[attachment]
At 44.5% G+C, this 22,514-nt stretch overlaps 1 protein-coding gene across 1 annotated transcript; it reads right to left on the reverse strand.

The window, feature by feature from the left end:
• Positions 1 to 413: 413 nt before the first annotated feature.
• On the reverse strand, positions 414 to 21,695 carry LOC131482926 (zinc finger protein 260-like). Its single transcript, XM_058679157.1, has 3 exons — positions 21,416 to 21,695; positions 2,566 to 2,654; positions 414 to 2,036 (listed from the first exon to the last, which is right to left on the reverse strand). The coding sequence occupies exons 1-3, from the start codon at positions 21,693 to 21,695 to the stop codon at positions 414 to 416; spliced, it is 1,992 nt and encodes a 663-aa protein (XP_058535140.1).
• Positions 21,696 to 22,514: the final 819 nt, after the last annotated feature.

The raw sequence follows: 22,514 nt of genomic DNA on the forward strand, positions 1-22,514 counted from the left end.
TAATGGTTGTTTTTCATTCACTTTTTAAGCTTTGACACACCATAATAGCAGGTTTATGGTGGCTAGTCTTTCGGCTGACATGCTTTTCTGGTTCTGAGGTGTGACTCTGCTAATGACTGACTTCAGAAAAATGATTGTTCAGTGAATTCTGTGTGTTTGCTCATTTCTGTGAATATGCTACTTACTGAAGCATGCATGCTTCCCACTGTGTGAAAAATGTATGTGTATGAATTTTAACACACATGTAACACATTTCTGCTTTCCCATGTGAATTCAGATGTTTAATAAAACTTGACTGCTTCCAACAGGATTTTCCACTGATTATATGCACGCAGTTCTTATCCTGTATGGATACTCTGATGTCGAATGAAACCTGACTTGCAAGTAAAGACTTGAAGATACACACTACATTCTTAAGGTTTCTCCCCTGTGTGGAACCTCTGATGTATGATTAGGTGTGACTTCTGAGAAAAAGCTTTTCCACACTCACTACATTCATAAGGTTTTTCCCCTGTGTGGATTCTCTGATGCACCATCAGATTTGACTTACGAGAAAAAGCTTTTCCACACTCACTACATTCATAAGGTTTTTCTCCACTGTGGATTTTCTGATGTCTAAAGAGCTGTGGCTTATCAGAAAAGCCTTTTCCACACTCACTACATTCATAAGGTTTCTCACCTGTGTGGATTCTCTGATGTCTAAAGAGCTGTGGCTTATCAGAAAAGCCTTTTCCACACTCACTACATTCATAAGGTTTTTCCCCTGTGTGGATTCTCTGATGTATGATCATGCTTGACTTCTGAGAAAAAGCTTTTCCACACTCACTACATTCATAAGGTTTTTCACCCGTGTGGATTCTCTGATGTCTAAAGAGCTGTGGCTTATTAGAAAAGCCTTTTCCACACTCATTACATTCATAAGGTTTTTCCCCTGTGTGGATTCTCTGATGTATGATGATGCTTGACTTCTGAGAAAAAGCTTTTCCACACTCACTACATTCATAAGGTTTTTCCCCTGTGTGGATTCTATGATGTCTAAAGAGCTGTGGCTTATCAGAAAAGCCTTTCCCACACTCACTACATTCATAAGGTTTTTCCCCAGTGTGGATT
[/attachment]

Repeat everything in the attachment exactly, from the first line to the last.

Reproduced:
At 44.5% G+C, this 22,514-nt stretch overlaps 1 protein-coding gene across 1 annotated transcript; it reads right to left on the reverse strand.

The window, feature by feature from the left end:
• Positions 1 to 413: 413 nt before the first annotated feature.
• On the reverse strand, positions 414 to 21,695 carry LOC131482926 (zinc finger protein 260-like). Its single transcript, XM_058679157.1, has 3 exons — positions 21,416 to 21,695; positions 2,566 to 2,654; positions 414 to 2,036 (listed from the first exon to the last, which is right to left on the reverse strand). The coding sequence occupies exons 1-3, from the start codon at positions 21,693 to 21,695 to the stop codon at positions 414 to 416; spliced, it is 1,992 nt and encodes a 663-aa protein (XP_058535140.1).
• Positions 21,696 to 22,514: the final 819 nt, after the last annotated feature.

The raw sequence follows: 22,514 nt of genomic DNA on the forward strand, positions 1-22,514 counted from the left end.
TAATGGTTGTTTTTCATTCACTTTTTAAGCTTTGACACACCATAATAGCAGGTTTATGGTGGCTAGTCTTTCGGCTGACATGCTTTTCTGGTTCTGAGGTGTGACTCTGCTAATGACTGACTTCAGAAAAATGATTGTTCAGTGAATTCTGTGTGTTTGCTCATTTCTGTGAATATGCTACTTACTGAAGCATGCATGCTTCCCACTGTGTGAAAAATGTATGTGTATGAATTTTAACACACATGTAACACATTTCTGCTTTCCCATGTGAATTCAGATGTTTAATAAAACTTGACTGCTTCCAACAGGATTTTCCACTGATTATATGCACGCAGTTCTTATCCTGTATGGATACTCTGATGTCGAATGAAACCTGACTTGCAAGTAAAGACTTGAAGATACACACTACATTCTTAAGGTTTCTCCCCTGTGTGGAACCTCTGATGTATGATTAGGTGTGACTTCTGAGAAAAAGCTTTTCCACACTCACTACATTCATAAGGTTTTTCCCCTGTGTGGATTCTCTGATGCACCATCAGATTTGACTTACGAGAAAAAGCTTTTCCACACTCACTACATTCATAAGGTTTTTCTCCACTGTGGATTTTCTGATGTCTAAAGAGCTGTGGCTTATCAGAAAAGCCTTTTCCACACTCACTACATTCATAAGGTTTCTCACCTGTGTGGATTCTCTGATGTCTAAAGAGCTGTGGCTTATCAGAAAAGCCTTTTCCACACTCACTACATTCATAAGGTTTTTCCCCTGTGTGGATTCTCTGATGTATGATCATGCTTGACTTCTGAGAAAAAGCTTTTCCACACTCACTACATTCATAAGGTTTTTCACCCGTGTGGATTCTCTGATGTCTAAAGAGCTGTGGCTTATTAGAAAAGCCTTTTCCACACTCATTACATTCATAAGGTTTTTCCCCTGTGTGGATTCTCTGATGTATGATGATGCTTGACTTCTGAGAAAAAGCTTTTCCACACTCACTACATTCATAAGGTTTTTCCCCTGTGTGGATTCTATGATGTCTAAAGAGCTGTGGCTTATCAGAAAAGCCTTTCCCACACTCACTACATTCATAAGGTTTTTCCCCAGTGTGGATT